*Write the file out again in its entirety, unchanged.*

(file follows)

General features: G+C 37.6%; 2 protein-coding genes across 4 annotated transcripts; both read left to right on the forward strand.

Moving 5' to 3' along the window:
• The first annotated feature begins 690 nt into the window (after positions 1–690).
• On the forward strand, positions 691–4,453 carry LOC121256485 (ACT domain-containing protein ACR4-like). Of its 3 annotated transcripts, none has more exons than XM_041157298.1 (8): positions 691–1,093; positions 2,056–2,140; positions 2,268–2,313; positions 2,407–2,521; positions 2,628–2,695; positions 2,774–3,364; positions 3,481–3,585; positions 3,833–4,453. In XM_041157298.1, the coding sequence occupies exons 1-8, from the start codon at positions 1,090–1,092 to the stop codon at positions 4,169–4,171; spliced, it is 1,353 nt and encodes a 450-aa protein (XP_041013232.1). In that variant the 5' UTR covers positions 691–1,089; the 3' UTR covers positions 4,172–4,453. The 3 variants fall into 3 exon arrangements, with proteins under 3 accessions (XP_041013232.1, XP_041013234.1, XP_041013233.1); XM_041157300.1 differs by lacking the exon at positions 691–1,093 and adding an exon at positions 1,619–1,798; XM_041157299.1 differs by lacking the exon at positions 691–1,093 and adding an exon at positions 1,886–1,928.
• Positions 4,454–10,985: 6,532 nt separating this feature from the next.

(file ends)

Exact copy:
General features: G+C 37.6%; 2 protein-coding genes across 4 annotated transcripts; both read left to right on the forward strand.

Moving 5' to 3' along the window:
• The first annotated feature begins 690 nt into the window (after positions 1–690).
• On the forward strand, positions 691–4,453 carry LOC121256485 (ACT domain-containing protein ACR4-like). Of its 3 annotated transcripts, none has more exons than XM_041157298.1 (8): positions 691–1,093; positions 2,056–2,140; positions 2,268–2,313; positions 2,407–2,521; positions 2,628–2,695; positions 2,774–3,364; positions 3,481–3,585; positions 3,833–4,453. In XM_041157298.1, the coding sequence occupies exons 1-8, from the start codon at positions 1,090–1,092 to the stop codon at positions 4,169–4,171; spliced, it is 1,353 nt and encodes a 450-aa protein (XP_041013232.1). In that variant the 5' UTR covers positions 691–1,089; the 3' UTR covers positions 4,172–4,453. The 3 variants fall into 3 exon arrangements, with proteins under 3 accessions (XP_041013232.1, XP_041013234.1, XP_041013233.1); XM_041157300.1 differs by lacking the exon at positions 691–1,093 and adding an exon at positions 1,619–1,798; XM_041157299.1 differs by lacking the exon at positions 691–1,093 and adding an exon at positions 1,886–1,928.
• Positions 4,454–10,985: 6,532 nt separating this feature from the next.